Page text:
Scheufele, D.A. (2001). Agenda-setting, priming, and framing revisited: another look at cognitive effects of political communication. Communication abstracts, 24(1).This paper looks at agenda-setting, priming, and framing as distinctively different approaches to effects of political communication and argues against attempts to subsume all 3 approaches under the broad concept of agenda-setting.Scheufele argues that agenda-setting and priming differ from framing with respect to their assumptions and premises.The theoretical foundation of agenda-setting and priming can be traced back to psychological concepts of priming in work on cognitive processing of semantic information.
By receiving and processing information, individuals develop memory traces or activation tags; concepts or issues are primed and made more accessible in an individual’s memory. The idea of accessibility is the foundation of a memory- based model of information processing, which assumes that individuals make judgments about other people or issues based on information easily available and retrievable from memory at the time the question is asked. According to a memory-based model, judgments and attitude formation are directly correlated with “the ease in which instances or associations could be brought to mind.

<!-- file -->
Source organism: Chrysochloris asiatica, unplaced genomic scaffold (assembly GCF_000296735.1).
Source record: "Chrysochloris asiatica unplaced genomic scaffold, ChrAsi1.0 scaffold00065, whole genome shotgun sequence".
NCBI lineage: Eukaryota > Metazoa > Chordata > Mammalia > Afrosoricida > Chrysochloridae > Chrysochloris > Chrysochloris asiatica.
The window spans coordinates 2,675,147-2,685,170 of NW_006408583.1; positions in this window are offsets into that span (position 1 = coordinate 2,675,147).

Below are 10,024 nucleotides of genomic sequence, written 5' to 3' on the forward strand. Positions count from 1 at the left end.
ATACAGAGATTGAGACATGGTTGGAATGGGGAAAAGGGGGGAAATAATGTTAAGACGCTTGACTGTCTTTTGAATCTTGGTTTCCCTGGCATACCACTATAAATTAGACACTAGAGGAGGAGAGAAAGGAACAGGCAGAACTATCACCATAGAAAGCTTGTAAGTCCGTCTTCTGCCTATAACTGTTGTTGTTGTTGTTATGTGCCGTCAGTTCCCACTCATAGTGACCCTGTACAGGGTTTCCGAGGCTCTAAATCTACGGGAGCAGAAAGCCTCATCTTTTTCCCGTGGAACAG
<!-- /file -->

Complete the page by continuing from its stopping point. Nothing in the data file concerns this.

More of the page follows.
The theoretical foundation of framing is linked to attribution theory and frame analysis.
Human beings cannot understand the world in all its complexity. Therefore the individual tries to infer underlying causal relations from sensory information. Goffman argued that Individuals cannot understand the world fully and therefore actively classify and interpret their life experiences to make sense of the world around them. The individual’s reaction to sensory information therefore depends on schemes of interpretation called “primary frameworks”.
According to McComb, Weaver, and Shaw;
Priming is the impact that agenda-setting can have on the way individuals evaluate public officials by influencing the thematic areas or issues that individuals use to form these evaluations.
Framing can be considered an extension of agenda-setting as it “is the selection of a restricted number of thematically related attributes for inclusion on the media agenda when a particular object is discussed.
The paper proposes to look at agenda building, agenda setting and priming as related processes.
In agenda building, media’s agenda is influenced by the agenda of elite;
in agenda setting the agenda of audience is influenced by media agenda, and in framing the audience evaluation is conditioned.
Frame building and frame setting should be considered as separate processes. Framing influences how audiences think about issues, not by making aspects of the issue more salient, but by invoking interpretive schemas that influence the interpretation of incoming information.
As Weaver has argued the concept of Framing is not yet well developed. Therefore, a lot of disagreements are the result of inconsistent definition.